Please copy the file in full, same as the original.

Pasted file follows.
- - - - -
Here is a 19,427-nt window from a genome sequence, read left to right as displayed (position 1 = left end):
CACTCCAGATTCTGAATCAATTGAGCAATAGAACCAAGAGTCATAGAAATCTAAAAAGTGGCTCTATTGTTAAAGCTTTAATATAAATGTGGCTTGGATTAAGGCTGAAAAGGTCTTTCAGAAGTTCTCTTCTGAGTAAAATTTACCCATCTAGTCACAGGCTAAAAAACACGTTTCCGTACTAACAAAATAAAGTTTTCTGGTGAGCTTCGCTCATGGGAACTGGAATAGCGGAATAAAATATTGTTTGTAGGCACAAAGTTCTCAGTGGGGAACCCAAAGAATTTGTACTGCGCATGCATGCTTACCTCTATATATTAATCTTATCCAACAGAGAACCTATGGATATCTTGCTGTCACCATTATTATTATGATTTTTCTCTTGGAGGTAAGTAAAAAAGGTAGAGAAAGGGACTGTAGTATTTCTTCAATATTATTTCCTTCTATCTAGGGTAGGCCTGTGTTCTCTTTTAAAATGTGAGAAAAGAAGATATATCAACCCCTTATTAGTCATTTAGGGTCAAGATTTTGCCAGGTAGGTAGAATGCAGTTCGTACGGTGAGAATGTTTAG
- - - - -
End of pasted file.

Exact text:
Here is a 19,427-nt window from a genome sequence, read left to right as displayed (position 1 = left end):
CACTCCAGATTCTGAATCAATTGAGCAATAGAACCAAGAGTCATAGAAATCTAAAAAGTGGCTCTATTGTTAAAGCTTTAATATAAATGTGGCTTGGATTAAGGCTGAAAAGGTCTTTCAGAAGTTCTCTTCTGAGTAAAATTTACCCATCTAGTCACAGGCTAAAAAACACGTTTCCGTACTAACAAAATAAAGTTTTCTGGTGAGCTTCGCTCATGGGAACTGGAATAGCGGAATAAAATATTGTTTGTAGGCACAAAGTTCTCAGTGGGGAACCCAAAGAATTTGTACTGCGCATGCATGCTTACCTCTATATATTAATCTTATCCAACAGAGAACCTATGGATATCTTGCTGTCACCATTATTATTATGATTTTTCTCTTGGAGGTAAGTAAAAAAGGTAGAGAAAGGGACTGTAGTATTTCTTCAATATTATTTCCTTCTATCTAGGGTAGGCCTGTGTTCTCTTTTAAAATGTGAGAAAAGAAGATATATCAACCCCTTATTAGTCATTTAGGGTCAAGATTTTGCCAGGTAGGTAGAATGCAGTTCGTACGGTGAGAATGTTTAG